By Elizabeth Nailling
Looking for a cool new way to enjoy your pre-class Starbucks fix when you’ve got a little extra time to spare?
Just walk down the stairs of the Peter Irving Wold Center and check out “Mineral,” the Castrucci Gallery’s inaugural exhibition—the glass-windowed room directly to your right at the bottom of the stairs.
The exhibition was curated by Adrienne Klein, an administrator in the Office of Research at CUNY’s Graduate Center, and features various minerals in fabrication as well as in their natural form.
The exhibit’s most colorful pieces are photographs of three thin slices (8 mm is their real-life width) of crystallized basalt lava taken by Geology Professor Kurt Hollocher.
Because the photographs were taken in cross-polarized light, the minerals’ colors look much more vibrant than their real-life hues. The resulting photographs resemble a dazzling collage of different colored fabrics.
Aside from their stunning quality, the three photographed slices of hardened lava were extracted from shockingly diverse places—Greenland, Massachusetts and the Moon.
Klein describes her surprise upon her realization of this fact. “I chose the three pieces for reasons of aesthetics, judging them like any artist would, and then I found out where they were all from. I was astonished and pleased.”
The exhibit also features many minerals from right around here in the northeast.
A 300 mm silicon wafer displayed in a glass case was manufactured at the IBM chip fabrication facility in East Fishkill, New York. According to Klein, “This wafer would have been extremely valuable when it was made back in 2003. It was one of the first chips to come out of IBM. The only reason why it could be donated was because it had a flaw in it.”
Otherwise, the wafer would have been broken down and used as computer chips, demonstrating one of the numerous uses for minerals in modern-day manufacture.
The microscopic metal shaving featured in an extremely magnified photograph at the beginning of the exhibition was actually extracted from the Wold Center construction site, making it a perfect addition to the first exhibit in Wold’s Gallery.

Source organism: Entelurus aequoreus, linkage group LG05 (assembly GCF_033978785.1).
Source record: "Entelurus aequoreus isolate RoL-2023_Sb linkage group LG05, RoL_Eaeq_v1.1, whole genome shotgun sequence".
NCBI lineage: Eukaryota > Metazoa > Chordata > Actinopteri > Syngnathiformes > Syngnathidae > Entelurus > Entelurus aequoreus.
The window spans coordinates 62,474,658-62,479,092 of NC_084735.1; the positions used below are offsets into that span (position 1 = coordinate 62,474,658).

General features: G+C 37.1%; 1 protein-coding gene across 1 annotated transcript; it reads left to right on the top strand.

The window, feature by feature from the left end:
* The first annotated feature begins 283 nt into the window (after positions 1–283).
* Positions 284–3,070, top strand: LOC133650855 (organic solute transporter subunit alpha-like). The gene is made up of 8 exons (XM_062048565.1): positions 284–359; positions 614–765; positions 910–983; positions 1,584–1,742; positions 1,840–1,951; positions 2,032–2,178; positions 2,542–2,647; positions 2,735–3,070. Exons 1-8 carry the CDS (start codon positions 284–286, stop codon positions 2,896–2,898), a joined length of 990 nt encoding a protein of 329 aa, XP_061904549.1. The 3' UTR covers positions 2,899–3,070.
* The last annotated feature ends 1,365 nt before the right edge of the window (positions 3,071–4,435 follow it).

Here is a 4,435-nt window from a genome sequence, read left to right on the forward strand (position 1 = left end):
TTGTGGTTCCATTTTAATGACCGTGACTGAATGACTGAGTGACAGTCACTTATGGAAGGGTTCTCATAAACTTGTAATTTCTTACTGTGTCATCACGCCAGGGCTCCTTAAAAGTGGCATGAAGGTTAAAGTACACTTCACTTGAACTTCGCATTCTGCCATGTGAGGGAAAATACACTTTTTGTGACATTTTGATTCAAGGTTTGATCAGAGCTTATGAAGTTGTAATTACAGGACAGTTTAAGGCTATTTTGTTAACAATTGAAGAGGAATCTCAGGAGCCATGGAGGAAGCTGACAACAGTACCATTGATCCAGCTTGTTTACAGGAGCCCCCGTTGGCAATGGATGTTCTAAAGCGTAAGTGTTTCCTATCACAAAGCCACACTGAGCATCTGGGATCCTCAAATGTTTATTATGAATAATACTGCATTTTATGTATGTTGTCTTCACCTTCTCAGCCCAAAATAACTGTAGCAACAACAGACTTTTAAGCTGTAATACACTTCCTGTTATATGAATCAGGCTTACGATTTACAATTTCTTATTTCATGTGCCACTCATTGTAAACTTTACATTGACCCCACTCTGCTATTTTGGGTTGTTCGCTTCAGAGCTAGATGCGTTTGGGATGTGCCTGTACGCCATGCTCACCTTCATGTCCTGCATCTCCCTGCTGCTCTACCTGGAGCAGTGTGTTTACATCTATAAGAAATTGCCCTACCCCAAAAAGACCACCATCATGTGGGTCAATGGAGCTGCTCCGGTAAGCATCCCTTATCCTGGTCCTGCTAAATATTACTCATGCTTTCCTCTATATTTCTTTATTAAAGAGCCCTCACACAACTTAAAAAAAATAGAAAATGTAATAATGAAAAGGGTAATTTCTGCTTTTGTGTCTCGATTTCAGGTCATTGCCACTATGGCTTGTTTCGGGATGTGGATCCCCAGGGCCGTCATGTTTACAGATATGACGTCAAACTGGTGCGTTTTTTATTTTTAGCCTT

Dove Bradshaw, an in-state artist, employs the natural chemical reactions of minerals to create surprising, ever-evolving pieces like her “Contingency 1990” displayed in the exhibit.
By combining silver, aluminum and liver of sulfur on cotton abaca paper, an ongoing chemical reaction between these three minerals is set into motion. Thus, the appearance of Bradshaw’s pieces, including “Contingency 1990,” changes in response to temperature and humidity, among other factors.
“The element of chance is what she loves,” explains Klein in reference to Bradshaw’s style.
Bradshaw’s “Contingency 1990” is the only piece that was not created or found at Union, a fact that the curator hopes will make the Union community more aware of the resources that they already have.
“I hope others will have an interest in going through Union’s store rooms and putting some of these valuable things on display. That is one of the main purposes of this exhibition,” says the exhibition’s curator.
As far as her other reasons for choosing this intriguing theme for the Castrucci Gallery’s inaugural exhibit?
“John Wold, the founder of the building that houses the gallery, dedicated his life to minerals and was named the ‘Minerals Man of the 21st century’ by the state of Wyoming,” says Klein.